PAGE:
The guy who plays “Eastern Conference basketball” had five dunks Sunday night. Strangely enough, that was good news for the Thunder against the Miami Heat.
Kendrick Perkins, who now plays on a greyhound team but remains the brute he was in Boston, turned his aggression to offense as well as defense, kept catching passes for easy baskets, mostly from Kevin Durant, and the Thunder rolled 103-87 in a game that restored its reputation for quality play.
The Thunder got 10 dunks, only two on breakaways. The Boomers moved the ball with precision and found not just the open man, but even better. An open big man, close to the basket.
“If we're getting dunks, it's a function of good offensive play,” said Nick Collison. “It's a good sign for our team.”
This was a heck of a sign for a team that has played just so-so since the all-star break. But the Thunder played superbly Sunday night.
The Heat, defensive demons who like to double-team off screens, paid the price for such tactics. Durant, especially, but James Harden and Russell Westbrook, too, made Miami pay. The Thunder trio combined for 20 assists.
“Our bigs were doing a great job separating,” Scotty Brooks said. “Taking big steps. Our bigs were open.
“We played as physical as we could possibly play.”
Heat coach Erik Spoelstra said the Thunder played not just aggressively, but with the “details of playing with force.”
Serge Ibaka had 19 points and 10 rebounds. But Ibaka, you expect to get 19 points on occasion. You never plan on Perkins getting 16.
“He brought his game that we are familiar with,” Spoelstra said. “It is Eastern Conference basketball. It wasn't just him. But to a man on that team, they got us on our heels on both ends of the court.”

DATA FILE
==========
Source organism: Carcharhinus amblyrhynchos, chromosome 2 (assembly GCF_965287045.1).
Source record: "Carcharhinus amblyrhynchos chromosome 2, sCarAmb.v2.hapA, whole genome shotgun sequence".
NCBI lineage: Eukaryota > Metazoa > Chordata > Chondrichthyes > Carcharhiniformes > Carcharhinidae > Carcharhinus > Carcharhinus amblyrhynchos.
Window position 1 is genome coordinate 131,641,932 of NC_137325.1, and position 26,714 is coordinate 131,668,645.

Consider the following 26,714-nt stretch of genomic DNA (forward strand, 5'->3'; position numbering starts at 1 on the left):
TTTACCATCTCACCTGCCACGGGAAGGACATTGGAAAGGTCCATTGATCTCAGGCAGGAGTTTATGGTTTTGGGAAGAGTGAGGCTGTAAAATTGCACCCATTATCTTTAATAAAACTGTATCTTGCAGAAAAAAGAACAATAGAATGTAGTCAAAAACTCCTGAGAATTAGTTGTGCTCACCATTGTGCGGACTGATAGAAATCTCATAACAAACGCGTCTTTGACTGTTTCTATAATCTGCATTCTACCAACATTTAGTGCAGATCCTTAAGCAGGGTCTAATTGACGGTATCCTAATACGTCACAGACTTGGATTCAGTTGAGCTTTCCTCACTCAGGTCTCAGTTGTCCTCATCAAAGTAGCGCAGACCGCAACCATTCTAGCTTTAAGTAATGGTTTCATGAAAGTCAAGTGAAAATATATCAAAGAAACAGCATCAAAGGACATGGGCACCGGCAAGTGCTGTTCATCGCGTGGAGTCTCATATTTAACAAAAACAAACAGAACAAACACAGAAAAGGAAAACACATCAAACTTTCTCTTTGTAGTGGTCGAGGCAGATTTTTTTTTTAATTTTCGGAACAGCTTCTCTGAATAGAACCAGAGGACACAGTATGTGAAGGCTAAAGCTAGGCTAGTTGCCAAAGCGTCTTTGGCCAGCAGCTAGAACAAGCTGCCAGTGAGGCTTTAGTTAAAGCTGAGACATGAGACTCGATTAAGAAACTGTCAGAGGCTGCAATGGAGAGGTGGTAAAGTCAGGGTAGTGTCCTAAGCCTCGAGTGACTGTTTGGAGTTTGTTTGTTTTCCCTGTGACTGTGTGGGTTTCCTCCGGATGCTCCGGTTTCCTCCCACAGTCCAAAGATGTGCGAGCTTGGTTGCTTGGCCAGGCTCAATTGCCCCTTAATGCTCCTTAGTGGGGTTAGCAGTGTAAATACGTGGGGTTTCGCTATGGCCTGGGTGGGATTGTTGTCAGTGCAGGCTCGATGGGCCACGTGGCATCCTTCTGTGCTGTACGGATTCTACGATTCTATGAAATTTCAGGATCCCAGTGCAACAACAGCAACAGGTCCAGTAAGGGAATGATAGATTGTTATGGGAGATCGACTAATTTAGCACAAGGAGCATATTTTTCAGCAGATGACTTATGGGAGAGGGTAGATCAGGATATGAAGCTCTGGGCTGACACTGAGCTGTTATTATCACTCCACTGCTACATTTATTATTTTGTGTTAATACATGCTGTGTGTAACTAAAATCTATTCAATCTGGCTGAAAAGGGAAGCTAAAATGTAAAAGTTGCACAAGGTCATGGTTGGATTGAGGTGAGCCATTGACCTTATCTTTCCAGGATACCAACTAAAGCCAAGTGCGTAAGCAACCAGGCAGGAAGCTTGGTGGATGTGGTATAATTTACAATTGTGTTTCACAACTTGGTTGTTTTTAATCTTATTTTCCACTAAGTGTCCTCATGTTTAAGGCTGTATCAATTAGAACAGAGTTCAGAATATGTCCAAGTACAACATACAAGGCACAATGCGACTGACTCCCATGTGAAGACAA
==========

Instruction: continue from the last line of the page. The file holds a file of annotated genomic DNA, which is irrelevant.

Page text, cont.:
Perkins always is good for clogging the paint, and he was again Sunday, not allowing Dwyane Wade and LeBron James easy access to the basket. But Gran Torino also played with a mean streak on offense, setting hard screens, then heading for the basket with purpose.
“I always take pride in setting good picks to get Kevin open,” Perk said. “He was just hitting me with the pass. I had it in my mind, set a good pick, and I'll get the ball. It's a good thing to know you will get the ball.”
It wasn't just Durant passing to Perkins, though five of his eight baskets came off Durant feeds. But Westbrook fed Durant, Collison and Perkins for dunks. Perkins fed Ibaka. Ibaka fed Perkins.
Think of those odds. Entering the game, Perkins had 16 dunks and Ibaka 20 assists all season.
“Our bigs were really good,” Brooks said. “Our big-to-big passing was probably the best so far this season.”
Count Durant among the big boys. When he plays like this, the Thunder is hard to beat. On a night when Durant was the game's high scorer (28 points), missed by one being the game's top rebounder (he had nine) and played solid defense on LeBron, Durant's most impressive trait was his passing.
“It was one of his best all-around games,” Brooks said. “One thing I tell Kevin, he has to become more of a playmaker. The good teams are not going to allow him to load up and get scores.”
Durant is listening. He's up to 3.6 assists per game, and this was his third straight game with at least five assists, all Thunder victories.
He had five assists to Perkins alone Sunday night. That's a recipe for beating not just the Heat, but any team in the NBA.
Berry Tramel: Berry can be reached at (405) 760-8080 or at email@example.com. He can be heard Monday through Friday from 4:40-5:20 p.m. on The Sports Animal radio network, including AM-640 and FM-98.1. You can also view his personality page at newsok.com/berrytramel.